Surprisingly, though it might strike you as sounding a bit cartoonish, Greenfeld’s a skillful enough writer to make most of the tale compelling. Categorize this one under “best watch what you wish for.” w/c

What the Hell is Going On in America?

Tailspin: The People and Forces Behind America’s Fifty-Year Fall—and Those Fighting to Reverse It

By Steven Brill

If you’ve been paying attention for the past few years, what Steven Brill tells you in his often times infuriating new book Tailspin will not surprise you. There’s a tremendous and still expanding disparity between the haves and the have-nots. The haves control the levers of government and they work actively to reduce government, because, frankly, government can do little for them; from their viewpoint, it mostly hinders them. The have-nots control nothing. They really don’t understand how government and business work. They especially don’t grasp how good government benefits them, and, amazing to many, they support the goals of the haves in their effort to shutdown government.

As a result, the country feels like it’s going to hell in a hand basket, what with crumbling infrastructure, skyrocketing medical costs, lack of meaningful work for many, shortage of affordable housing, spreading poverty, and the like. What Brill shows you is how after the 1960s we began spiraling downward, how almost unnoticed changes contributed, what good intentions morphed into, and how some, a handful, work now to pull us out of our spin. If the book has a weakness, it’s this last part, ways that we can level off, and climb, once again regaining our lofty status as a country that prospers by helping the least of us succeed. Unfortunately, as Brill presents it, the space he gives it, it really seems meager, particularly viewed against the entrenched powers.

Brill begins back in the early 1970s when a few forward thinking universities, among them Yale, actively endeavored to break the American old family network by developing outreach programs designed to accept students based upon merit. Other institutions followed, a culture of meritocracy blossomed, and, lo and behold, these new bright people began pulling up the ladder after them. They went where the money was, becoming lawyers, corporate leaders, bankers, and Wall Street financiers.

On the way up, they revolutionized banking and finance with complicated and dangerous financial instruments. They enlisted lawyers to transform due process into a weapon for besieging and crippling government regulators. They turned free speech on its head to give corporations much more leeway in advertising, dodging marketing regulations, working around product labeling rules, and accumulating and trading in personal data.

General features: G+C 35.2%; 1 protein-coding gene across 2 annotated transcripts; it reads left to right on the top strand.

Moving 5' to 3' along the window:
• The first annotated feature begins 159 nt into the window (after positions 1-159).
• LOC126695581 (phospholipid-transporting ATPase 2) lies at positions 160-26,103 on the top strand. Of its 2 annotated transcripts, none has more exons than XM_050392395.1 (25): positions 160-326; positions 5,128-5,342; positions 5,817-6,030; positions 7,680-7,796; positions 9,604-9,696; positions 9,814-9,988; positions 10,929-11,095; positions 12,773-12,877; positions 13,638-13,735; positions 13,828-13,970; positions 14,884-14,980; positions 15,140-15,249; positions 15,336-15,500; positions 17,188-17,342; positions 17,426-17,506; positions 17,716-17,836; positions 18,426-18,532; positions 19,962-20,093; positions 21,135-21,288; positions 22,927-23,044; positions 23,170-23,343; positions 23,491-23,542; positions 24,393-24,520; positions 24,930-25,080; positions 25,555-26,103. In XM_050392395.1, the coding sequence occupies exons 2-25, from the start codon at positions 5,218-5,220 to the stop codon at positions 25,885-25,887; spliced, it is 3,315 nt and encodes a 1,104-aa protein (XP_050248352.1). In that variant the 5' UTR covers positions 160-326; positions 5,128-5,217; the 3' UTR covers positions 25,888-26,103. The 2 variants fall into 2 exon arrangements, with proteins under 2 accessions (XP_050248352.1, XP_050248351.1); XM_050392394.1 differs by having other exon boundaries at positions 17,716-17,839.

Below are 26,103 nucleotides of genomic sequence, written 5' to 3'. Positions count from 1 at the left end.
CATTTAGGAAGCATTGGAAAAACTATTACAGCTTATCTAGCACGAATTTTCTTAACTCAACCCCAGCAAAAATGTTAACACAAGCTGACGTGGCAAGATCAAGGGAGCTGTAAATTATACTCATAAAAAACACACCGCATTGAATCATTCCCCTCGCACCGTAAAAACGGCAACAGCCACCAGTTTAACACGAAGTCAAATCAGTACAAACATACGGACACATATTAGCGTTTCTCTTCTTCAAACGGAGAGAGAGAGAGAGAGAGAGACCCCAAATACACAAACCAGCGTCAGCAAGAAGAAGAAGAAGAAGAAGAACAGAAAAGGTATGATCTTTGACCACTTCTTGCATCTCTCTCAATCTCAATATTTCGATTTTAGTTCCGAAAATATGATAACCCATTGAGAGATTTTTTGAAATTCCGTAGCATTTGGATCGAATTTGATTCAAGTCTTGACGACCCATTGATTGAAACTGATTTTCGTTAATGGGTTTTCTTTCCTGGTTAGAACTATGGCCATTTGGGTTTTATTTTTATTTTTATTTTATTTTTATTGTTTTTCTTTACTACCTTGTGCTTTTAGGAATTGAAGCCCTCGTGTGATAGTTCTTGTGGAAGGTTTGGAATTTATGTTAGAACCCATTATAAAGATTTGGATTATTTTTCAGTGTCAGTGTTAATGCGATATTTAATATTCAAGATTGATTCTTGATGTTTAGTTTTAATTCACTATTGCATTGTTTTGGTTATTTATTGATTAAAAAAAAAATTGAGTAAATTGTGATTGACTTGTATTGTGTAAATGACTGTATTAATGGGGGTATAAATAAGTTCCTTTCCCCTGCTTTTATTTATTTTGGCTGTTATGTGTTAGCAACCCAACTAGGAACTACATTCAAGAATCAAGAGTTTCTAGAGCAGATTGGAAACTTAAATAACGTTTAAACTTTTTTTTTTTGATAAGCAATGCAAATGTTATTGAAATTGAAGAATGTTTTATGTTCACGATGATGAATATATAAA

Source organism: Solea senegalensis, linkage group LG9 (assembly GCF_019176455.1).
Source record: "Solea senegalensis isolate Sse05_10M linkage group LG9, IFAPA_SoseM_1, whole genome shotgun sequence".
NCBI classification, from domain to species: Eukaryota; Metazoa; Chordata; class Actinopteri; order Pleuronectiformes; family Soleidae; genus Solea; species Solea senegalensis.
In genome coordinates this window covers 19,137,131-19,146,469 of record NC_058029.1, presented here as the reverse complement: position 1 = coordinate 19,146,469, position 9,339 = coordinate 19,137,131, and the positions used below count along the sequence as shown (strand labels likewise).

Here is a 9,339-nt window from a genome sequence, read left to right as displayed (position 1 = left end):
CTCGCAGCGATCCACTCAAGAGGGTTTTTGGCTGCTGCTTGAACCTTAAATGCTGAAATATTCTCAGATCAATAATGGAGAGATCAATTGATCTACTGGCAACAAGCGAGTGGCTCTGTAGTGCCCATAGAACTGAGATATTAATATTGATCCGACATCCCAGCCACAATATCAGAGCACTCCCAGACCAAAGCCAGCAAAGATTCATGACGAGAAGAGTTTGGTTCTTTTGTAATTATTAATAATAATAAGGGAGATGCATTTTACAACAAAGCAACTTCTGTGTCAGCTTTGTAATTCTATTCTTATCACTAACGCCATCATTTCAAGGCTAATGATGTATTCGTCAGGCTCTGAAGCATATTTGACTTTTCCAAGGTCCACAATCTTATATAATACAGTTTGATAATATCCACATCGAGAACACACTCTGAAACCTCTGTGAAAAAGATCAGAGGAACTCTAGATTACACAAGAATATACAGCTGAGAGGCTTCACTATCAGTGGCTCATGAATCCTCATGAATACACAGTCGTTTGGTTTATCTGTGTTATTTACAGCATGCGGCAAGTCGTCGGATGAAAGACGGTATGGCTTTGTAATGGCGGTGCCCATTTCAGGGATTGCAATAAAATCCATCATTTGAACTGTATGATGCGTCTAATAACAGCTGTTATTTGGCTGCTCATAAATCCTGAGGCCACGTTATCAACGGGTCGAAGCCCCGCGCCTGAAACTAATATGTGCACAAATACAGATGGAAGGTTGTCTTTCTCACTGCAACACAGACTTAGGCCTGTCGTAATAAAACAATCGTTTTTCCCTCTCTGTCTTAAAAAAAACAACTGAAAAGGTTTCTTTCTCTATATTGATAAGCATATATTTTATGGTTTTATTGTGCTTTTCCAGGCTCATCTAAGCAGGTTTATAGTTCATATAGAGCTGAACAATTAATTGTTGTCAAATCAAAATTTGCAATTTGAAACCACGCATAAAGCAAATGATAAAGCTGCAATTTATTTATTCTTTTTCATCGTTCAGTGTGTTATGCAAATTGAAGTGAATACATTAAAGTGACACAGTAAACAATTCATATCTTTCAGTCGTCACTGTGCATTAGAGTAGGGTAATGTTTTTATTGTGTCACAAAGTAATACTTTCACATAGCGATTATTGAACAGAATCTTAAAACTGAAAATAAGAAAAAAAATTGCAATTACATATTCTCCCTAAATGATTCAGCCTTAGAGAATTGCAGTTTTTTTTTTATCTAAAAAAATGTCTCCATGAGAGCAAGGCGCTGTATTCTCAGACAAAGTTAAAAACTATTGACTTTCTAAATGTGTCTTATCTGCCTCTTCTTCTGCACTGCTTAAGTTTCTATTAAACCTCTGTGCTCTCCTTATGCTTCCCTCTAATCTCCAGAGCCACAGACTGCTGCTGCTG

With the advent of multiple channels of information, the public no longer operated off of a shared set of facts. Using C-Span, a noble idea, political leaders with the loudest and most conservative voices gained control and moved the country rightward. The myriad of issues well known to us today, from healthcare, to immigration, to a diminished middle class, and to financial speculation, became unsolvable problems, mere pawns for demagoguery.

The first step to reversing descent into accent is understanding how we got here, really getting under the hood for a close inspection of the origins and operating parts of our dysfunction, examining it in its particulars and also from a gestalt view. Here, Brill, as he did with his America’s Bitter Pill on healthcare, does the public a great service. Tailspin is the book that should be on every American’s reading list who truly have an interest in helping America achieve greatness defined in human prosperity and dignity. Too bad many who should read it won’t. w/c

Where Is the Worst Healthcare System?

Steven Brill has a new book out about America’s diminishment, the causes and possible ways to fix it, titled Tailspin. We’ll review it shortly. His current book brought to mind his last one on the American healthcare system, or what passes for our effort at it. What he said and we said of his book is as true today as it was way back in 2015. Take a look, and look for our take on his new book, coming soon.

America’s Bitter Pill: Money, Politics, Back-Room Deals, and the Fight to Fix Our Broken Healthcare System

By Steven Brill

Reality is a hard to face and accept. We Americans certainly have a hard time with it. For instance, when you tell people that our country has the highest number of incarcerated citizens and the second highest rate of incarceration, exceeded only by the Seychelles, (International Centre for Prison Studies), many are surprised and many flat-out don’t believe it. Same holds with healthcare. Of 11 developed countries, we come in dead last on efficiency, equity, and outcomes (Commonwealth Fund, 2014 Survey). For many reasons, some of them ideological, many people continue to insist we have the best health care in the world (or had, before Obama fiddled with it!). Dispelling delusion isn’t easy.